The symptoms of strep throat usually improve within three to five days, irrespective of treatment.[17] Treatment with antibiotics reduces the risk of complications and transmission; children may return to school 24 hours after antibiotics are administered.[8] The risk of complications in adults is low.[6] In children, acute rheumatic fever is rare in most of the developed world. It is, however, the leading cause of acquired heart disease in India, sub-Saharan Africa and some parts of Australia.[6]

Complications arising from streptococcal throat infections include:

The economic cost of the disease in the United States in children is approximately $350 million annually.[6]

Epidemiology

Pharyngitis, the broader category into which Streptococcal pharyngitis falls, is diagnosed in 11 million people annually in the United States.[8] It is the cause of 15–40% of sore throats among children[5][8] and 5–15% in adults.[6] Cases usually occur in late winter and early spring.[8]

References

  1. ^ a b c d e f g h i j k l m n o p "Is It Strep Throat?". CDC. October 19, 2015. Archived from the original on 2 February 2016. Retrieved 2 February 2016.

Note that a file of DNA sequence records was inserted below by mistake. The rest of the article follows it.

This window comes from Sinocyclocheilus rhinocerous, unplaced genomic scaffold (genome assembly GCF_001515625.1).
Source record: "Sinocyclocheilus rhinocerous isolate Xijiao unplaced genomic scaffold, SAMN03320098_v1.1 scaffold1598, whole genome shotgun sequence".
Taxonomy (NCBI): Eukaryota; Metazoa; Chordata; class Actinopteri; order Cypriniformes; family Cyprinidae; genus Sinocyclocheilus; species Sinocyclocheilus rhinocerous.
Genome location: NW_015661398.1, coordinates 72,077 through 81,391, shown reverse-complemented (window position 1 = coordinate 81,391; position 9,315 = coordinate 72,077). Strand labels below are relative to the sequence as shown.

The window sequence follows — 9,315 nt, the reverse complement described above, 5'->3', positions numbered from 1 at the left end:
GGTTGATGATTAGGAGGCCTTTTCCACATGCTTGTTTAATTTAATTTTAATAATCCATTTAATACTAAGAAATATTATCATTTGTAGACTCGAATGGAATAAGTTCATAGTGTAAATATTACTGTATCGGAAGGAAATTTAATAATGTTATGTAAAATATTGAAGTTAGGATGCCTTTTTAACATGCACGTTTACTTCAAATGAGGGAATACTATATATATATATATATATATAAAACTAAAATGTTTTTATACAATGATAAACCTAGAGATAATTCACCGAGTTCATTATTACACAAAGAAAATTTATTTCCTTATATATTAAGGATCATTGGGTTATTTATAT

2. ^ a b c d e f Török, edited by David A. Warrell, Timothy M. Cox, John D. Firth ; with guest ed. Estée (2012). Oxford textbook of medicine infection. Oxford: Oxford University Press. pp. 280–281. ISBN 9780191631733. Archived from the original on 2016-10-10. 
  3. ^ a b c d Jr, [edited by] Allan H. Goroll, Albert G. Mulley (2009). Primary care medicine : office evaluation and management of the adult patient (6th ed.). Philadelphia: Wolters Kluwer Health/Lippincott Williams & Wilkins. p. 1408. ISBN 9780781775137. Archived from the original on 2016-09-15. 
  4. ^ a b Weber, R (March 2014). "Pharyngitis". Primary care. 41 (1): 91–8. doi:10.1016/j.pop.2013.10.010. PMID 24439883. 
  5. ^ a b c d Shaikh N, Leonard E, Martin JM (September 2010). "Prevalence of streptococcal pharyngitis and streptococcal carriage in children: a meta-analysis". Pediatrics. 126 (3): e557–64. doi:10.1542/peds.2009-2648. PMID 20696723. 
  6. ^ a b c d e f g h i j k l m n o p q r Shulman, ST; Bisno, AL; Clegg, HW; Gerber, MA; Kaplan, EL; Lee, G; Martin, JM; Van Beneden, C (Sep 9, 2012). "Clinical Practice Guideline for the Diagnosis and Management of Group A Streptococcal Pharyngitis: 2012 Update by the Infectious Diseases Society of America". Clinical Infectious Diseases. 55 (10): e86–102. doi:10.1093/cid/cis629. PMID 22965026.